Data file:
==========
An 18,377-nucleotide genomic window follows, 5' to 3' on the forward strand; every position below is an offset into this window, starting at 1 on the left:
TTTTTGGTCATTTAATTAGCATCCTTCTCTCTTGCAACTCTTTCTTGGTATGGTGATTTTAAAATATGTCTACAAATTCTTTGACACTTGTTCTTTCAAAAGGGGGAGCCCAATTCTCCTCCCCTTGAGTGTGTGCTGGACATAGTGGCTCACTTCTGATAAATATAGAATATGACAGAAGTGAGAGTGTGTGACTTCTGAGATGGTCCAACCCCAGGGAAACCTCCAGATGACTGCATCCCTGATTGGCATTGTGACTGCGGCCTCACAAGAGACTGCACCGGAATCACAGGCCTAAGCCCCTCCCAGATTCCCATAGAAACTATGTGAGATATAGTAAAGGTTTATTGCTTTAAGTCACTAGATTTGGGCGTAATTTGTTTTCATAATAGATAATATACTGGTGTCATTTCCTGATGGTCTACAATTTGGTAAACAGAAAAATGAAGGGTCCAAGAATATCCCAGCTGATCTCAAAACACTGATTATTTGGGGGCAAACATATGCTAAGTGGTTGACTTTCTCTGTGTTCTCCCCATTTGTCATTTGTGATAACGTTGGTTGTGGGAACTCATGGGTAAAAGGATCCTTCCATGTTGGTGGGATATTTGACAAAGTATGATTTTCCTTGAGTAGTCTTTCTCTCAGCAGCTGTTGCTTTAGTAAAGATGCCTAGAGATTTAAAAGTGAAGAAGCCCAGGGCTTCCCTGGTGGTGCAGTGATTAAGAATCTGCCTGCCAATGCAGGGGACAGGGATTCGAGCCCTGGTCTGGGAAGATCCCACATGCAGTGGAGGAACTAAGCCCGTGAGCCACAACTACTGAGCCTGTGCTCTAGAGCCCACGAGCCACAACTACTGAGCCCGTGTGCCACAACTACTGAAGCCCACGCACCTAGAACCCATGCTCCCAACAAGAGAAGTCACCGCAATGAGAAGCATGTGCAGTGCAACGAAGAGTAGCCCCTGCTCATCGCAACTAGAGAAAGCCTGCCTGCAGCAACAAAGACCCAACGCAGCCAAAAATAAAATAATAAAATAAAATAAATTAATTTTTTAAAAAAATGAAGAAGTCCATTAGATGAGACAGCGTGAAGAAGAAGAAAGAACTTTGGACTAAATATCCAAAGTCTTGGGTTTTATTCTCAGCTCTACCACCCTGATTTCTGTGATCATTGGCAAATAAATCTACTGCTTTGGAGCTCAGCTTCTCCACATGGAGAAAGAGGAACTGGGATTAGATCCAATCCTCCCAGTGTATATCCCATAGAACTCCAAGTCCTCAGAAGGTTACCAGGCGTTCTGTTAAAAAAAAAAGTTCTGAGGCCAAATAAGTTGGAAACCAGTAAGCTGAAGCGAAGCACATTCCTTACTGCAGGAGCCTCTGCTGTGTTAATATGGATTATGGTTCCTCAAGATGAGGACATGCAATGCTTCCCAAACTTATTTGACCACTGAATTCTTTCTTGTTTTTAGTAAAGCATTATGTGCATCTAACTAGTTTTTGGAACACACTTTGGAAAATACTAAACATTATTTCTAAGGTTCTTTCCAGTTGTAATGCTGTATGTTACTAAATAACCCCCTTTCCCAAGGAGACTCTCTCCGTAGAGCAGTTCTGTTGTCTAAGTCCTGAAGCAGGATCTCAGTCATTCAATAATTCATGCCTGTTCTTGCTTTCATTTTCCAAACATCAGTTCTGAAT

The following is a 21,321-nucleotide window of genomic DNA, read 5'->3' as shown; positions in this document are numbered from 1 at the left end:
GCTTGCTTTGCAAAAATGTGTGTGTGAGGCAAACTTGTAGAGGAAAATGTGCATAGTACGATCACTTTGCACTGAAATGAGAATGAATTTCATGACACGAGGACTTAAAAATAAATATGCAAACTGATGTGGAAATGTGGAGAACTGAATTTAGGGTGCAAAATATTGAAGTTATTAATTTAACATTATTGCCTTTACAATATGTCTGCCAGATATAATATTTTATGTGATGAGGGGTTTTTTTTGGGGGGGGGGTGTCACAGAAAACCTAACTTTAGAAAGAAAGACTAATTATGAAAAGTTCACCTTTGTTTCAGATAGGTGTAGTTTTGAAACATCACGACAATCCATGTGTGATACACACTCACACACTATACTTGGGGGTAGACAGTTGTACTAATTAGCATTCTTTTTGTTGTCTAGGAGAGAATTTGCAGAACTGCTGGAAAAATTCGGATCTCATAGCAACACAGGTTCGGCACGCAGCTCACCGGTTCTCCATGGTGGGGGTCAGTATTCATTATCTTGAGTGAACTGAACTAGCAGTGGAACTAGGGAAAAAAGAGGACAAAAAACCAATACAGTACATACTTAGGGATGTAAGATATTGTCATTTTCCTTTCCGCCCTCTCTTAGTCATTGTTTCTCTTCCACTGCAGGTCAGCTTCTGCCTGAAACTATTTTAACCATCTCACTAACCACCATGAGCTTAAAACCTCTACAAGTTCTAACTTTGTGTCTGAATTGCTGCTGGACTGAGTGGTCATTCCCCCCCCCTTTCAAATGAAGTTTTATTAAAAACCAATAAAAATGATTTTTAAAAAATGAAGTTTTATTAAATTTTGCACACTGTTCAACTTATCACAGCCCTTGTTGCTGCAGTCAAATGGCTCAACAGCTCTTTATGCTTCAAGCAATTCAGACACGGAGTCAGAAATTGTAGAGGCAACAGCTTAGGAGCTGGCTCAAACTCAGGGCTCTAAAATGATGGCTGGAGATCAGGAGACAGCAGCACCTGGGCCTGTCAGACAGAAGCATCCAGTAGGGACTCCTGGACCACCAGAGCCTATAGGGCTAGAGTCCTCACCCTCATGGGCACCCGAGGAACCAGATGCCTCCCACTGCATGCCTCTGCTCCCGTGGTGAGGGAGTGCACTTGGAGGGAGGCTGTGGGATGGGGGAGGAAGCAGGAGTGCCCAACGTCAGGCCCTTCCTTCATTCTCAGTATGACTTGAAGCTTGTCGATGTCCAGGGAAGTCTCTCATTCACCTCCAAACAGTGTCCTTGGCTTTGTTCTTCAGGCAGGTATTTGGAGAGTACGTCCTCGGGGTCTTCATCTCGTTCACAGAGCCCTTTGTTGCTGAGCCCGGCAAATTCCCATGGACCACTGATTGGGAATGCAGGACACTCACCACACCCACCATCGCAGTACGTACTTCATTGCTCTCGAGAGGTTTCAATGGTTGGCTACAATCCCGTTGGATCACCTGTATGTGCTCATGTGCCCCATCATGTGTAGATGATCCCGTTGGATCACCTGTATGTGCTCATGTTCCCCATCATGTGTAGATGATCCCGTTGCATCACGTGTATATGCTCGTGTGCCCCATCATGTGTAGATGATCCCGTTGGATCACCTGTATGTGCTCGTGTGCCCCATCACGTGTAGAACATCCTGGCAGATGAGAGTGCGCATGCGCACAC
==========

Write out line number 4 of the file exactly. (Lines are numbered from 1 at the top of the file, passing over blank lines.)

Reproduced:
GCTTGCTTTGCAAAAATGTGTGTGTGAGGCAAACTTGTAGAGGAAAATGTGCATAGTACGATCACTTTGCACTGAAATGAGAATGAATTTCATGACACGAGGACTTAAAAATAAATATGCAAACTGATGTGGAAATGTGGAGAACTGAATTTAGGGTGCAAAATATTGAAGTTATTAATTTAACATTATTGCCTTTACAATATGTCTGCCAGATATAATATTTTATGTGATGAGGGGTTTTTTTTGGGGGGGGGGTGTCACAGAAAACCTAACTTTAGAAAGAAAGACTAATTATGAAAAGTTCACCTTTGTTTCAGATAGGTGTAGTTTTGAAACATCACGACAATCCATGTGTGATACACACTCACACACTATACTTGGGGGTAGACAGTTGTACTAATTAGCATTCTTTTTGTTGTCTAGGAGAGAATTTGCAGAACTGCTGGAAAAATTCGGATCTCATAGCAACACAGGTTCGGCACGCAGCTCACCGGTTCTCCATGGTGGGGGTCAGTATTCATTATCTTGAGTGAACTGAACTAGCAGTGGAACTAGGGAAAAAAGAGGACAAAAAACCAATACAGTACATACTTAGGGATGTAAGATATTGTCATTTTCCTTTCCGCCCTCTCTTAGTCATTGTTTCTCTTCCACTGCAGGTCAGCTTCTGCCTGAAACTATTTTAACCATCTCACTAACCACCATGAGCTTAAAACCTCTACAAGTTCTAACTTTGTGTCTGAATTGCTGCTGGACTGAGTGGTCATTCCCCCCCCCTTTCAAATGAAGTTTTATTAAAAACCAATAAAAATGATTTTTAAAAAATGAAGTTTTATTAAATTTTGCACACTGTTCAACTTATCACAGCCCTTGTTGCTGCAGTCAAATGGCTCAACAGCTCTTTATGCTTCAAGCAATTCAGACACGGAGTCAGAAATTGTAGAGGCAACAGCTTAGGAGCTGGCTCAAACTCAGGGCTCTAAAATGATGGCTGGAGATCAGGAGACAGCAGCACCTGGGCCTGTCAGACAGAAGCATCCAGTAGGGACTCCTGGACCACCAGAGCCTATAGGGCTAGAGTCCTCACCCTCATGGGCACCCGAGGAACCAGATGCCTCCCACTGCATGCCTCTGCTCCCGTGGTGAGGGAGTGCACTTGGAGGGAGGCTGTGGGATGGGGGAGGAAGCAGGAGTGCCCAACGTCAGGCCCTTCCTTCATTCTCAGTATGACTTGAAGCTTGTCGATGTCCAGGGAAGTCTCTCATTCACCTCCAAACAGTGTCCTTGGCTTTGTTCTTCAGGCAGGTATTTGGAGAGTACGTCCTCGGGGTCTTCATCTCGTTCACAGAGCCCTTTGTTGCTGAGCCCGGCAAATTCCCATGGACCACTGATTGGGAATGCAGGACACTCACCACACCCACCATCGCAGTACGTACTTCATTGCTCTCGAGAGGTTTCAATGGTTGGCTACAATCCCGTTGGATCACCTGTATGTGCTCATGTGCCCCATCATGTGTAGATGATCCCGTTGGATCACCTGTATGTGCTCATGTTCCCCATCATGTGTAGATGATCCCGTTGCATCACGTGTATATGCTCGTGTGCCCCATCATGTGTAGATGATCCCGTTGGATCACCTGTATGTGCTCGTGTGCCCCATCACGTGTAGAACATCCTGGCAGATGAGAGTGCGCATGCGCACAC